“Bag-o pa ka diri, Ma’am?” ang pangutana sa drayber. Nitando lang ko ug nagkuot sa akong pink nga pitaka ug sinsilyo aron iplite. Pag-abot nako sa eskwelahan, malipayon ug mapahiyomon ang mga nisugat sa ako.

Sa nagsugod na ko sa klase ug nakaila na nako ang akong mga estudyante, nahimuot ko sa ilang mga pangutana. Kay taga Matanao man ko, ang pagtuo nila, daghan daw mga nitibo sa among lungsod nga manghiloay, mamikpikay.

Di sab sila motuo nga naa koy dugong Blaan kay hawod kuno ko mo-English. Makatawa ko nga masuya. Kay ngano, ang mga nitibo di diay kabalo mo-estoryag English?

Ako sab silang gipangutana kung tinuod bang naay mamikpik sa Malita. Ang tubag nila, wala.

Nibalos sab silag pangutana kung tinuod ba na naay mamarang ug mamikpik sa Matanao. Misiga akong mata ug abtik nga milimod sa maong akusasyon. Malingaw ko maghunahuna sa mga tinuohan ug mali nga panghadlok sa mga tawo sa ubang lugar, sama pananglit sa sulti nga sa Siquior daghang wakwak.

Nabati nako ang kainit sa pagtagad ug pagka-honest sa mga tawo sa Malita. Kadtong nahulog ang akong cellphone, gitawagan nako ni ug nakurat na lamang ko nga naa na kini sa guard house sa eskwelahan kay giuli sa mga batan-on nga nakapunit niini.

Tungod sa mga tawo ug sa iyang natural nga kanindot, nahigugma dayon ko sa Malita. Ang iyang dagat gahapak og parat nga hangin. Ang kainit sa lugar di hapdos sa panit.

Pipila ka bulan ang milabay, nikalit lang ko og suka. Ang sulod sa akong tiyan morag naay gakumot nga kamot. Wa ko kasabot sa akong gibati. Mora na gyod kog mamatay sa kasakit sa akong tiyan. Namugnaw ang tibuok kong lawas ug nagkurog ang akong mga tuhod. Nipaspas ang pitik sa akong kasingkasing. Gitabang ko sa akong mga ka roommate ug gihaplasan nilag efficascent ang akong tiyan ug ulo. Nagsuka kog taman; naa nay sagul dugo ang akong suka. Naa say kolor itom, green, ug brown sa akong suka.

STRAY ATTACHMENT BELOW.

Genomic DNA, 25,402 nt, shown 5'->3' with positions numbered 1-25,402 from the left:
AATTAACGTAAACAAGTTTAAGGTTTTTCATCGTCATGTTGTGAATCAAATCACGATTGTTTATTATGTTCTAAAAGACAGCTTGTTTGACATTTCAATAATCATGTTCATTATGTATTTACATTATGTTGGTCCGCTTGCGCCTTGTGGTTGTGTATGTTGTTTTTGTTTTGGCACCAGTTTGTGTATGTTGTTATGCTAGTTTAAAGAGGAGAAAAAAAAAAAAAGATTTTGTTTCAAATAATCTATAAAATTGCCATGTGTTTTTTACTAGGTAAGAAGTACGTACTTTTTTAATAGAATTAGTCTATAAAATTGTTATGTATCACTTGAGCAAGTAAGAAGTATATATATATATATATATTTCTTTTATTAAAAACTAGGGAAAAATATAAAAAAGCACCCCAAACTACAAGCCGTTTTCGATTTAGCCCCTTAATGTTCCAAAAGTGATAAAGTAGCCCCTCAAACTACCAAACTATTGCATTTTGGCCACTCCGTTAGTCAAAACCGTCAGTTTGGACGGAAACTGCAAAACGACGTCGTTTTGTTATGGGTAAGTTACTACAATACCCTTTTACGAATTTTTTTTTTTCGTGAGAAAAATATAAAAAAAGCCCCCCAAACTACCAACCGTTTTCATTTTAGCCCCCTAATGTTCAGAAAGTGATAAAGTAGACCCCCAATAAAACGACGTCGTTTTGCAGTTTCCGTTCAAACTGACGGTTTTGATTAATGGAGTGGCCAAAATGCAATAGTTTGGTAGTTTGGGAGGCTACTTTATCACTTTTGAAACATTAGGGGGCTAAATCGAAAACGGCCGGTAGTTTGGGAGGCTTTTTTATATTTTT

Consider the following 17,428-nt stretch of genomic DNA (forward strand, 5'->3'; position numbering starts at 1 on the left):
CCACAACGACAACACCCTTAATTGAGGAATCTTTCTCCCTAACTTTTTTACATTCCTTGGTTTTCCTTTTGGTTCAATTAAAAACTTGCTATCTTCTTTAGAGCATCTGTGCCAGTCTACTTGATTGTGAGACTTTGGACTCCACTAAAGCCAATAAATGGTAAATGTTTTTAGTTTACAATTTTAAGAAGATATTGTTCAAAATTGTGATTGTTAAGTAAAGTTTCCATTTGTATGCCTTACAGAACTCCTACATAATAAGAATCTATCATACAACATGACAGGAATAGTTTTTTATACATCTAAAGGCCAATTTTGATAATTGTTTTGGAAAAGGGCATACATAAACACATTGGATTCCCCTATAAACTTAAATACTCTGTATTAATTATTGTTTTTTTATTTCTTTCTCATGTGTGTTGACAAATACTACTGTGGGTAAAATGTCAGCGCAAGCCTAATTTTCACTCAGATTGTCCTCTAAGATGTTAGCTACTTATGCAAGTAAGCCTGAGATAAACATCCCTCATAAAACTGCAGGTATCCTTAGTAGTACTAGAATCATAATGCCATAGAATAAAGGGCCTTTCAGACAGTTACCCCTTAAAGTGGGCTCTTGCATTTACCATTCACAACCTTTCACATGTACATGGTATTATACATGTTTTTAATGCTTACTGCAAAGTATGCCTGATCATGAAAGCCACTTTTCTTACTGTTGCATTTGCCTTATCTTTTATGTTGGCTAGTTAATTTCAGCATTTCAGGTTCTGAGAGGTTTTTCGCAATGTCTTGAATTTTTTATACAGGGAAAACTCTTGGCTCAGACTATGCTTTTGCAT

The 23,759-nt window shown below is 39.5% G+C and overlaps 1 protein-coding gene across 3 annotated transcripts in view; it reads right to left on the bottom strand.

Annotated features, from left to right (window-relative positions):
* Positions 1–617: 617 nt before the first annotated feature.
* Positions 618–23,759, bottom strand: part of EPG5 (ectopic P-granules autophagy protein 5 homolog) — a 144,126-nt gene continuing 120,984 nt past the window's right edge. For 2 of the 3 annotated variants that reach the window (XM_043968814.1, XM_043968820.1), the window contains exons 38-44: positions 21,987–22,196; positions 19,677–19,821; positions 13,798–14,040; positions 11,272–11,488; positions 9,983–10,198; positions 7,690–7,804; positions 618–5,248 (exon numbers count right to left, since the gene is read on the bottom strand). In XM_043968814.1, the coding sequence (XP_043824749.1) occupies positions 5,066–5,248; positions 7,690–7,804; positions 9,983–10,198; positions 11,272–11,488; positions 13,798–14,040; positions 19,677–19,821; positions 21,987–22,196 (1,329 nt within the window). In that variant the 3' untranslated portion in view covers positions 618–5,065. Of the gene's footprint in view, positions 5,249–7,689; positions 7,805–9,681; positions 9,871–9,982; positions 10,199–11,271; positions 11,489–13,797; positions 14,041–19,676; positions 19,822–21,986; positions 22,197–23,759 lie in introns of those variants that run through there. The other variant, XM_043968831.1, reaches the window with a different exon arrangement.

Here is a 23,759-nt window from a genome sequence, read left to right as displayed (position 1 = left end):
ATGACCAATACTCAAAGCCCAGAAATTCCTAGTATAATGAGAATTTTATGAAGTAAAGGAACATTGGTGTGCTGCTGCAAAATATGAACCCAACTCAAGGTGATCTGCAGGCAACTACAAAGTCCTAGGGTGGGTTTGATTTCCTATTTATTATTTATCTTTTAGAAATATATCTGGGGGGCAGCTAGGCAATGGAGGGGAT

Ingon sa akong ka roommate, “Ma’am dalaon na gyod ka namo sa district hospital kay di na maayo imong kondisyon.”

Wa ko kahinumdom kung unsay akong tubag. Nakamata na lang ko nga naa nay nakakabit nga dextrose sa akong kamot. Naa na ko sa ospital ug wa koy kauban sa kwarto. Gusto ko mo-estorya, gusto ko motindog ug molihok apan ang akong mata lang ang akong malihok.

Nadungog nako nga naay nag-estorya gawas sa akong kwarto. Pagsulod nila, una nakong nakita si Lola Lumanda nga guol kaayo og dagway. Naghilak si Lola. Sa luyo niya naay tiguwang nga lalaki nga wa ko kaila.

Tungod kay di gyod ko kalihok, gipiyong-piyong nako ang akong mga mata Misamot og tiyabaw si Lola.

“Gipikpik imong apo, Nang” matod pa sa kauban ni Lola.

“Mao lagi ning bataa ni, gahig ulo. Di magpatuo. Giingnan nako nga di magkompyansa,” ingon ni Lola samtang gigunitan akong kamot.

Di nako makita kung unsay dala sa kauban ni Lola apan dungog kaayo nako ang iyang gisulti.

“Lalaki ang namikpik sa iya. Tingali napasakitan niya ug naay gitago nga kahiubos. Kinahanglan kontrahon nato iyang pikpik ug ibalik ni sa iyaha.”

Wa na ko masayod sa sunod nga nahitabo, apan pagkasunod nakong mata, makalihok na ko ug gaan na ang akong gibati. Wa na ko sa Malita kay gidala na diay ko sa Dominican Hospital sa Digos.

Naayo ra gyod ko. Wa naghisgot si Lola kung naunsa gyod ko. Base sa akong medical certificate, food poisoning ang nahitabo sa akoa. Wa na misugot si Lola nga mobalik ko sa Malita. Iya kong gipa-resign. Giteks ko sa akong mga estudyante ug nangumusta sila sa akoa.

Gihunahuna nakog taman ang mga panghitabo kadtong wa pa ko nagsuka. Wala koy mahinumdoman nga naa koy nakaaway nga tawo. Kinsa kaha ang akong napasakitan nga lalaki ug nahiubos siya sa akoa? Bisag unsaon nakog hunahuna, wala gyod koy mahinumdoman.

Ang ako lang mahinumdom kay adunay estudyante nga niduol sa akoa. Nihangyo siya nga papasaron nako siya bisan wa siyay sulod-sulod sa akong klase.

Tungod kay bag-ohay lang siya namatyan og Lola, naluoy ko sa iya ug ako siyang giingnan nga pabuhaton nako siyag project. Nalipay siya sa akong tubag ug paglakaw niya, iya kong gipikpik.


Elizabeth Joy Serrano-Quijano received a BA in Mass Communication from Holy Cross of Davao College, where she developed her dedication to journalism and passion for creative writing. She works as a college instructor, teaching Development Communication at Southern Philippines Agribusiness and Marine and Aquatic School of Technology (SPAMAST)–Malita, Davao Occidental. She is proud of her Igorot, Kapampangan, and Blaan roots. Her writing is also her advocacy for the indigenous people of Davao del Sur, Philippines.

John Bengan is a writer who teaches at the Department of Humanities in the University of the Philippines Mindanao. His work appears in Likhaan 6, Kritika Kultura, BooksActually’s Gold Standard, and Cha: An Asian Literary Journal, among others. He holds an MFA in creative writing from the New School. His literary translations appear or are forthcoming in Words Without Borders, World Literature Today, and LIT.